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Dossier 44: Summertime Has Come Today
August 17, 2005: Though Labor Day looms Summer fun can still be found. In the dog days political candidates play serious mud-ball. Since a direct hit so close to election day can stick in a voter's mind. In the New Jersey gubernatorial race two plutocrats are doing the do in hopes of doing the public. On the Republican side there's multi millionaire Doug Forrester: on the Democratic, half billionaire Jon Corzine. Both promise to drain Jersey's pay-to-play swamp. Both have supporters who claim their candidate's mega wealth renders them impervious to corruption.

As August kicked off, the Corzine camp revealed that Doug Forrester has been gifting NJ Republican lawmakers for years with campaign contributions while holding a 51 percent interest in an insurance company (Heartland Fidelity) affiliated with a health benefits concern doing business with the state. By state law, individuals with controlling interests in companies that Serve The People, can't contribute to state candidates or political organizations. Forrester claims the law doesn't apply to him since Heartland is registered in the District of Columbia not New Jersey. Judging by this nimble if hoary legal dodge, Doug is ready to be Garden State Gov.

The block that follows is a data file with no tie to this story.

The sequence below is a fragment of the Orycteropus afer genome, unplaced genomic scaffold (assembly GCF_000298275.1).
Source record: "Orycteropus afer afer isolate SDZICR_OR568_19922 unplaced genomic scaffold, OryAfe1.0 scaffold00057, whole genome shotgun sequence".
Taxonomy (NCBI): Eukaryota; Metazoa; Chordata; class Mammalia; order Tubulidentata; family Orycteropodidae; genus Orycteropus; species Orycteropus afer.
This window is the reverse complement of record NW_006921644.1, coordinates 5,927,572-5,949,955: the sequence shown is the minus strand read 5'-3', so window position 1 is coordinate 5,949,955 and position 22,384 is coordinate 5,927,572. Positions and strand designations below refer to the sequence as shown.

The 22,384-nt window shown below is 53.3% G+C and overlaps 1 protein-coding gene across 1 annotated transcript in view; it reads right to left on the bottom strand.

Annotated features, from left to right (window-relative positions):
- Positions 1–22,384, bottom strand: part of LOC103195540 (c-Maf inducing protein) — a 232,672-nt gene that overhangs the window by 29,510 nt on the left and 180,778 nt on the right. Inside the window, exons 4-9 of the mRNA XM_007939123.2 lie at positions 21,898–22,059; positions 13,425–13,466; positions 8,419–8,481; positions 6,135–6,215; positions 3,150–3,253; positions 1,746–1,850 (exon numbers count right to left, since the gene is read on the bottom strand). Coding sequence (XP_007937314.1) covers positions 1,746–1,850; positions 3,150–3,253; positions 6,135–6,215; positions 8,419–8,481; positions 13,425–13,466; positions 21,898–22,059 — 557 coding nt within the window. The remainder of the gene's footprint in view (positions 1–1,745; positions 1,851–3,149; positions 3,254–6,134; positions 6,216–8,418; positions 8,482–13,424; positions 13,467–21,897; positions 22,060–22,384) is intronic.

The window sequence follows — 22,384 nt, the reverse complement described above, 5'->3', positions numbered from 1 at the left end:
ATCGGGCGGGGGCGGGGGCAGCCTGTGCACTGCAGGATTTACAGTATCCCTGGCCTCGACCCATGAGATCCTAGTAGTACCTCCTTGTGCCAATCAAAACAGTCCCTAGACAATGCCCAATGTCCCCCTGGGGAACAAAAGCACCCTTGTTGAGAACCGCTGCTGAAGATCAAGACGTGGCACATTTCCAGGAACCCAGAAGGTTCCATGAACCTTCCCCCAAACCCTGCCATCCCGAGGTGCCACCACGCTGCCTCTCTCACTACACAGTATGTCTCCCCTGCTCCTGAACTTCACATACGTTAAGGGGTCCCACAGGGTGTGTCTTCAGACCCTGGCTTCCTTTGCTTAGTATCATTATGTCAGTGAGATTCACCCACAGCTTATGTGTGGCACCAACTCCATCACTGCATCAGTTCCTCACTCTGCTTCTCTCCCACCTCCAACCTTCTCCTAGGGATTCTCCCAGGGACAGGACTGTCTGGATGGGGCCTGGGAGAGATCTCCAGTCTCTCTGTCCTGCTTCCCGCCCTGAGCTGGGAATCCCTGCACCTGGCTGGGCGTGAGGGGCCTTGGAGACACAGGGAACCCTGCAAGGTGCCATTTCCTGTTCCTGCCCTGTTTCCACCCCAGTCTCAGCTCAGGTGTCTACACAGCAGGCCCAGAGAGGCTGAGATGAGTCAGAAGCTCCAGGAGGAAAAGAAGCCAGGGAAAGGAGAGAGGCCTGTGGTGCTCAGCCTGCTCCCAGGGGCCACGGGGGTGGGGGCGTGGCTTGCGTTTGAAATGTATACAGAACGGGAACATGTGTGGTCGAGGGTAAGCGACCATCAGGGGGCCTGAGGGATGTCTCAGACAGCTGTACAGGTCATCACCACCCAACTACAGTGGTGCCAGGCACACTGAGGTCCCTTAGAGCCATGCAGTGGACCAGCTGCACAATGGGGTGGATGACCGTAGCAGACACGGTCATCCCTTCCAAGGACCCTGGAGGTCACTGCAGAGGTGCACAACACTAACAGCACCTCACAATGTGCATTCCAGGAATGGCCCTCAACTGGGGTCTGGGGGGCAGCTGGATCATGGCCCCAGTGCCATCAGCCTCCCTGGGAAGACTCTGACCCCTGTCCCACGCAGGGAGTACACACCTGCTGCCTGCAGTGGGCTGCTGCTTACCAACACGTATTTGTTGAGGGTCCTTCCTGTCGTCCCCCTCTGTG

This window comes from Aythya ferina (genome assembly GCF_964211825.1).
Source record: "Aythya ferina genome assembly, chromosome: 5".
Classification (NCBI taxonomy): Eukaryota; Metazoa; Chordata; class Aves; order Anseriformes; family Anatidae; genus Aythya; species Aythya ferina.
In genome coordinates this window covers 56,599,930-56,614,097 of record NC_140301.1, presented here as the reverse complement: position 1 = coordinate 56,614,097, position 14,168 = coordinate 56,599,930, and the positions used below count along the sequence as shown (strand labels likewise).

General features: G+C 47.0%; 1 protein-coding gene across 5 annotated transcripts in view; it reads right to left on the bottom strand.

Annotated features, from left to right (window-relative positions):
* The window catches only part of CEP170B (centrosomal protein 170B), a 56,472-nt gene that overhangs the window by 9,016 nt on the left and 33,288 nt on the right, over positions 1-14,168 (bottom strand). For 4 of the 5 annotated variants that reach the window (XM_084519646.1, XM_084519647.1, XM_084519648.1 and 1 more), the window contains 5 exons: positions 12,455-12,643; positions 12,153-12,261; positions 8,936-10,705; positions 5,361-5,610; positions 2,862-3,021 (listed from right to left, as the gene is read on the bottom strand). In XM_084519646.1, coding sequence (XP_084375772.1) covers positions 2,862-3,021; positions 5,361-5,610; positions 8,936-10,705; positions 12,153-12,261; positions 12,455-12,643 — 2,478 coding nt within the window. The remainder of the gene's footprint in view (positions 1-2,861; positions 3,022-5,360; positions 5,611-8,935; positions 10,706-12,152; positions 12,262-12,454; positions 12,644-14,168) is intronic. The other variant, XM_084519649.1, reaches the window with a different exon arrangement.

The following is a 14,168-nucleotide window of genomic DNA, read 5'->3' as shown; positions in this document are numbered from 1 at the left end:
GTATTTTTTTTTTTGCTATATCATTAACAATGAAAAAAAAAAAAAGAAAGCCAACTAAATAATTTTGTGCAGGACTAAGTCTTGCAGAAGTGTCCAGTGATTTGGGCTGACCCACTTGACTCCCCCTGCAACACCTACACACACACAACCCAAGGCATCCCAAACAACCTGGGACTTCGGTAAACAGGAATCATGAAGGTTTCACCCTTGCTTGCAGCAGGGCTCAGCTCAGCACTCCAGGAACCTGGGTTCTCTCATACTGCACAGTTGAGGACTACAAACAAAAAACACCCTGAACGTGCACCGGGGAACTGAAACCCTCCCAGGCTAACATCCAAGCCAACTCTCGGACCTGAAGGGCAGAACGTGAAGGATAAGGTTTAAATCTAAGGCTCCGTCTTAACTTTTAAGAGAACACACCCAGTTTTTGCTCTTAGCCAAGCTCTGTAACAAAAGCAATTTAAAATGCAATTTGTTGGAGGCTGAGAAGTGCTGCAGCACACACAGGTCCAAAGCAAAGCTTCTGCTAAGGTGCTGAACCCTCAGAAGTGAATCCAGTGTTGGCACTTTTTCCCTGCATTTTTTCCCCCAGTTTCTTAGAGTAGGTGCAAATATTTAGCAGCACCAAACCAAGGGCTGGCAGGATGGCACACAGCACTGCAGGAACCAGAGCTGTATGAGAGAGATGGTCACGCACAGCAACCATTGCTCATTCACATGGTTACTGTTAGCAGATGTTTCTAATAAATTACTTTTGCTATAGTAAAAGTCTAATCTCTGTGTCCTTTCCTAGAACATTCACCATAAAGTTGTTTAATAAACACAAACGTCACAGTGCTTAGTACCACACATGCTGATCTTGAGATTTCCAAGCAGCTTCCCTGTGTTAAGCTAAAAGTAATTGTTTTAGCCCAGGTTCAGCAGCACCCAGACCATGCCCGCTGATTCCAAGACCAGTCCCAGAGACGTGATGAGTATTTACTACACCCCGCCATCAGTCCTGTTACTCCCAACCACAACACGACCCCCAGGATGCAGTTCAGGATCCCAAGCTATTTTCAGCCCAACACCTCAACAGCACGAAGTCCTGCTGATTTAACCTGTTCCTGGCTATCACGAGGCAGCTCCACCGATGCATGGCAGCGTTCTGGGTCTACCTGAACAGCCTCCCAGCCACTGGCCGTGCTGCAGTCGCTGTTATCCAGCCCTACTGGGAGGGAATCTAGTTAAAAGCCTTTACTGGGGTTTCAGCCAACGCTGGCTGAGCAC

Meanwhile, Corzine The Mighty took a body blow when it emerged via a New York Times look into his finances (a subject of interest to many) that his ex-girlfriend's half million dollar mortgage debt was forgiven by an investment firm he owns. The problem isn't that Corzine, through a company owned solely by himself, let his lover welsh. It's that his ex is union president Carla Katz, of Local 1034 of the Communications Workers of America. Which represents 9000 state workers and has endorsed Corzine. And after X Governor Jim McGreevey and his Homeland Security squeeze Golan Cipel, Jersey is sensitive re pols who mix public and pubic.